FCC’s New Ad Discrimination Policy Gets Tested

As renewals start to arrive, some say agency didn’t give enough notice, others say they don’t use paper contracts.
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The FCC is hearing varied excuses from some broadcasters about why they cannot certify that there isn’t anti-discrimination language in their advertising contracts.

The language is aimed at stamping out so-called “No Urban/No Spanish” ad buy dictates by advertisers. Some station owners find the new requirement onerous.

The rolling radio license renewal cycle has begun with renewal applications from two groups due so far and others to come. Renewal applications for radio licensees in the District of Columbia, Maryland, Virginia, and West Virginia were due on June 3; the deadline was Aug. 1 for stations in the Carolinas.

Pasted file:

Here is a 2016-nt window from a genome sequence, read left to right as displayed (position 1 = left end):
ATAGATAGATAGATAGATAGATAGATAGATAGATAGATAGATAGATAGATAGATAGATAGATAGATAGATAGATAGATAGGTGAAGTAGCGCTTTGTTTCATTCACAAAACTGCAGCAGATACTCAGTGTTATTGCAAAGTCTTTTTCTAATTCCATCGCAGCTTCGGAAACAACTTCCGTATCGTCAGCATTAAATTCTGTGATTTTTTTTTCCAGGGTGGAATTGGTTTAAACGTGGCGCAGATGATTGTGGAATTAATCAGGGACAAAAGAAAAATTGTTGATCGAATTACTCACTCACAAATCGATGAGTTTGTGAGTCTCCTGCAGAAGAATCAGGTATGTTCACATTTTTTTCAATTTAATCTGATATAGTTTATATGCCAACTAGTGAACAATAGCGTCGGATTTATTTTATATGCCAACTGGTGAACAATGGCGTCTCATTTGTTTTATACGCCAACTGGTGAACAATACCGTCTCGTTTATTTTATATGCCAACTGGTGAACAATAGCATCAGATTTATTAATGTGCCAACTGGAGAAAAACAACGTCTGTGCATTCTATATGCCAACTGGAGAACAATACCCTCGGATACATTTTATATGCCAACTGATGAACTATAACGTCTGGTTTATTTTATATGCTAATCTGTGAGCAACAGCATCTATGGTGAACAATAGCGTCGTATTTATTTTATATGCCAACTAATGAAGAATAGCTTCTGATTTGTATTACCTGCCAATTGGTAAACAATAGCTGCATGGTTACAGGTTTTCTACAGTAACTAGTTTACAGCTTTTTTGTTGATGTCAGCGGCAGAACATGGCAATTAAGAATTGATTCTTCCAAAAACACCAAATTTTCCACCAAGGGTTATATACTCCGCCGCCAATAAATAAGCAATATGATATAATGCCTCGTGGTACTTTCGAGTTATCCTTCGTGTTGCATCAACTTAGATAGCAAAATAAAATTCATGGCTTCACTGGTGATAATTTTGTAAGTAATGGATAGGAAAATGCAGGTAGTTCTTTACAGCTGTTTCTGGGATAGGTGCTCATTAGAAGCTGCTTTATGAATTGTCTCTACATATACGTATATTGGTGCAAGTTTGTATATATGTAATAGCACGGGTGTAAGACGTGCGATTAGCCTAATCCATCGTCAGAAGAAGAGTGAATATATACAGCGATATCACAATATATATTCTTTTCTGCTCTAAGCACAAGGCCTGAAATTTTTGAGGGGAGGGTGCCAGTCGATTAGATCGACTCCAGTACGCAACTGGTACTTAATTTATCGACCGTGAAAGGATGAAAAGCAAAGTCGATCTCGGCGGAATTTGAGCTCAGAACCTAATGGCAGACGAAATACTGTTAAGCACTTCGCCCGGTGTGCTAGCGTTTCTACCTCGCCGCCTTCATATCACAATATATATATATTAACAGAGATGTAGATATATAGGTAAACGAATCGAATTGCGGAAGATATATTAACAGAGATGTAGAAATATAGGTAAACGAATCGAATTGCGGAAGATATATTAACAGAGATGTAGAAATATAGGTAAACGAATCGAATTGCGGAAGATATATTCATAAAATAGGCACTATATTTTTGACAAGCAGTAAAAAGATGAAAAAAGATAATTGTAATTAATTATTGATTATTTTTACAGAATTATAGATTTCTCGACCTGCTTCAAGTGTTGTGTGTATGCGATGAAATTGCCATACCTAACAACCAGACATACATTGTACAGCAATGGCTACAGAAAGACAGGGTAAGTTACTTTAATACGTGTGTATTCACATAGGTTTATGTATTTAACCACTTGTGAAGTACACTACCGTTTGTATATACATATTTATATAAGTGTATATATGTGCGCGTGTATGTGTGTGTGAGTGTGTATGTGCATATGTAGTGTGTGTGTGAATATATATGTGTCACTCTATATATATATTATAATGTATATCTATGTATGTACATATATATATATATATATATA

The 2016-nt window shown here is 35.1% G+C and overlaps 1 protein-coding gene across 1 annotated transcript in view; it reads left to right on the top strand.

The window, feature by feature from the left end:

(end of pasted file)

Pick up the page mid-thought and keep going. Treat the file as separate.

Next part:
Of 800 or so stations that have applied for license renewal so far, about 50 left the certification box unchecked, according to FCC Audio Division Chief Peter Doyle.

Speaking at a regulatory session at last week’s Radio Show in Chicago, he said: “Some have told us they don’t use long-term contracts or paper contracts. Others have told us they just discovered the new rule. Some have told the FCC we didn’t give enough notice.” The commission came out with the new policy in March.

Doyle reminded station owners the commission is “not looking for mathematical certainty. We’re looking for due diligence.”

Anne Swanson of Dow Lohnes advised station owners to get an early start on their renewal paperwork. “You have to file your application four months before your license expires. We recommend stations start gathering paperwork eight months in advance.”

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